Has anyone ever tried using lightweight painter's tarp as a tent footprint? I spent about $5 on a small roll at Home Depot, folded it in half in each direction and taped the corners. It weighs 1/3 the weight of my existing footprint. Have yet to bring it out on the trail.
Did you know that 83.6% of all statistics are made up on the spot?
Loc: Portland, OR
How long a plastic painter's drop cloth will last as a footprint depends on the thickness. The thinner it is the lighter it will be to carry, but also the more vulnerable to damage and the more quickly used up and disposed of. I use a plastic 3 mil footprint, cut to size, under my car camping tent, which helps to keep the bottom clean and gives a bit of extra protection. But that is for car camping, where the extra weight and bulk of a footprint is negligible.
If you are taking a footprint on a backpack, then the more fundamental question is: why should your tent floor need a footprint under it?
From my point of view, if it needs a footprint to keep from leaking, then your tent is not very reliable, either because of age and wear or poor materials and workmanship. If the tent floor is watertight, then usually a bit of care in removing sharp objects from the ground where you pitch it ought to maintain it in good shape. In my opinion, tent footprints for backpacking don't justify their weight, no matter how light they are, so that personally, I do not carry one with me.
Edited by aimless (03/13/1403:08 PM) Edit Reason: rethought it
Loc: Gateway to Columbia Gorge
What aimless said! I haven't used a "footprint" in years and have had no problems, even with lightweight silnylon floors and a fairly large dog.
EDIT, LATER: I did, in the dim distant past, use a piece of painters dropcloth cut to fit. However, I gave that up about 1995. Yes, it's basically disposable, but with a duct tape patch or two, one did last for a 9 day trip.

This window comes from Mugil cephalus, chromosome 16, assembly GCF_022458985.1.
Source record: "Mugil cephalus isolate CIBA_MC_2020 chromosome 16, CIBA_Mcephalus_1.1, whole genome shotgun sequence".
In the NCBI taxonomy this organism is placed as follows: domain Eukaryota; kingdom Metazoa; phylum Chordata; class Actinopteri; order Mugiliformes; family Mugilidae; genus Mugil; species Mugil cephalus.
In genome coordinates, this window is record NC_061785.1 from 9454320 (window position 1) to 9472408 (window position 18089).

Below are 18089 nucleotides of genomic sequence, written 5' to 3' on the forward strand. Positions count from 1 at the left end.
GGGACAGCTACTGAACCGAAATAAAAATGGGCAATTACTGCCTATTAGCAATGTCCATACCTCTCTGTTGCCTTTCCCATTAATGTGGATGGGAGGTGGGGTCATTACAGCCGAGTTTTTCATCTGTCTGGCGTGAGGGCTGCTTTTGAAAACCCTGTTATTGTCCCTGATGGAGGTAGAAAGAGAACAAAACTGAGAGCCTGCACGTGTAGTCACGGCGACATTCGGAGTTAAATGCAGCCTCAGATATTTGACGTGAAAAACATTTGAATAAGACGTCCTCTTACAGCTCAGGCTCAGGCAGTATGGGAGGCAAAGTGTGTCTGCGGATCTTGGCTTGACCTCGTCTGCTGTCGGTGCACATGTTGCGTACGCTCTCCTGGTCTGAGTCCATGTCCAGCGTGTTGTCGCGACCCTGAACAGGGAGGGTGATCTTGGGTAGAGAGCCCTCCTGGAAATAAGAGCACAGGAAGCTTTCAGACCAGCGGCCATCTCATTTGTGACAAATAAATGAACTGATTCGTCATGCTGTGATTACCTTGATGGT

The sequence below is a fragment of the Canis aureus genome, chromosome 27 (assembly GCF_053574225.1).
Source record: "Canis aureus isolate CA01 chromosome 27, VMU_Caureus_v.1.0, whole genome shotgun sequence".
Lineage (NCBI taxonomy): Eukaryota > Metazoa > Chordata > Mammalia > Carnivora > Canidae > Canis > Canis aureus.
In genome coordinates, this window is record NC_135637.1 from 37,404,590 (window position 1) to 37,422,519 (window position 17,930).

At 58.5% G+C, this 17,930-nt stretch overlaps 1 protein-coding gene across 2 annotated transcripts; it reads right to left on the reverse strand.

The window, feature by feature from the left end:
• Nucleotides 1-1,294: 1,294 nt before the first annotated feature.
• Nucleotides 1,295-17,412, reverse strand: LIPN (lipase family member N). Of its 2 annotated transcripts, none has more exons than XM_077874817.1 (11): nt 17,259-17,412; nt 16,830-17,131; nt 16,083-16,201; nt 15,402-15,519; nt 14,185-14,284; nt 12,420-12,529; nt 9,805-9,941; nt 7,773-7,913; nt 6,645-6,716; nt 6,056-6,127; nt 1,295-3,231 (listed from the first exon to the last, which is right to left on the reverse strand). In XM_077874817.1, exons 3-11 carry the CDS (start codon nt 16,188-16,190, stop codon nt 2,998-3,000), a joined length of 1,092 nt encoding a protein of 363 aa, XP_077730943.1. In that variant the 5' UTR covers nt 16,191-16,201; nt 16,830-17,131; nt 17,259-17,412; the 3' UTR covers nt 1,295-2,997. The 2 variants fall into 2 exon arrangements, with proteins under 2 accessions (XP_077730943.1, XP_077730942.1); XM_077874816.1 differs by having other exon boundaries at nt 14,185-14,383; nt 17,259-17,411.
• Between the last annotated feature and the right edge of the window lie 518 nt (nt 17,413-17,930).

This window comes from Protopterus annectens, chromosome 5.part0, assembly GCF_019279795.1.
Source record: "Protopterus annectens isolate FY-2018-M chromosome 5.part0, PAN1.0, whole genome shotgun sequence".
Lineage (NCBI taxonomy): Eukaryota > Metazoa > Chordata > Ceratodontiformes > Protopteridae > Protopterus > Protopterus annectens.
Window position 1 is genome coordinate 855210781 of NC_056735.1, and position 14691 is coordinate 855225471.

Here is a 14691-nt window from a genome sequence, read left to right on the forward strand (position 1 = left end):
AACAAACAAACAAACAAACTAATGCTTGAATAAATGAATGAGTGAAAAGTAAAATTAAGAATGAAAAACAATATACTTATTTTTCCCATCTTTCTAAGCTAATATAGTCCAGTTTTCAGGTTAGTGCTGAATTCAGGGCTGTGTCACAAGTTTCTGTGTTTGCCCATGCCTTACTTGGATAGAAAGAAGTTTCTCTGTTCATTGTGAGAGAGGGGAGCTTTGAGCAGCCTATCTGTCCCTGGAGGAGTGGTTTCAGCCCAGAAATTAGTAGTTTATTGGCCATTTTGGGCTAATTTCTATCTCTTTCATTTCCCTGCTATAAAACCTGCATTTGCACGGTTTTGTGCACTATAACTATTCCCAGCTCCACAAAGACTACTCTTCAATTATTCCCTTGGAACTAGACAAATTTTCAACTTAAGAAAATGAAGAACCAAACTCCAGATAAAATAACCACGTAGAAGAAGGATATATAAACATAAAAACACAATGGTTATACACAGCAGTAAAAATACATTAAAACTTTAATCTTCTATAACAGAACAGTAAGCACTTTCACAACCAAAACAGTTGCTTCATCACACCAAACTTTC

If your heart is set on a footprint, check out polycro. This is the shrink-to-fit stuff used in storm window and door kits. It's also sold separately (but more expensively) by Gossamer Gear and Mountain Laurel Designs, among others. It's about the same weight as that painters dropcloth, but far more durable. Many tarpers use them for ground sheets, (you do need one with a tarp) and some claim they've lasted a whole season. With polycro, cut it a trifle larger than you need, because it will shrink, especially in warm sun.
You undoubtedly know this, but for any beginners who might be reading this--the footprint, if you use one, should be about 2 inches smaller each side than your tent. Otherwise it will catch trips off the tent side and funnel them underneath--on top of the plastic!
Edited by OregonMouse (03/13/1405:38 PM)
May your trails be crooked, winding, lonesome, dangerous, leading to the most amazing view--E. Abbey
Like others have mentioned, I also have stopped using a footprint for my tent. I find the thin mesh parts break-down before the floor.
I have heard of people using painters drop-cloths, but they don't hold up very well. Tyvek (home insulation cover) and polycryo (window insulation film) are more popular options I have heard of; also available at home depot. I think a few online cottage gear companies sell small sheets of the stuff for this purpose.
I don't take a footprint when my tent is on "benign" ground. although a lot of time I'm in a tent, I'm actually in a tent because I'm not really in places where it is all that easy to keep sharp objects from under the tent, so if I know I'm going to be on rocky ground, I take a piece of tyvek as it's fairly puncture resistent and does protect the floor if my tent.
We used a painter's tarp for years. Very lightweight, and it did keep the tent very clean. We actually like the way an oversized groundcloth can provide a kind of "porch" for the tent. Makes it easier to get in and out of the tent without tracking in dirt and debris.
Of course if it rains, you need to pull it in underneath the vestibule, or it just collects rainwater....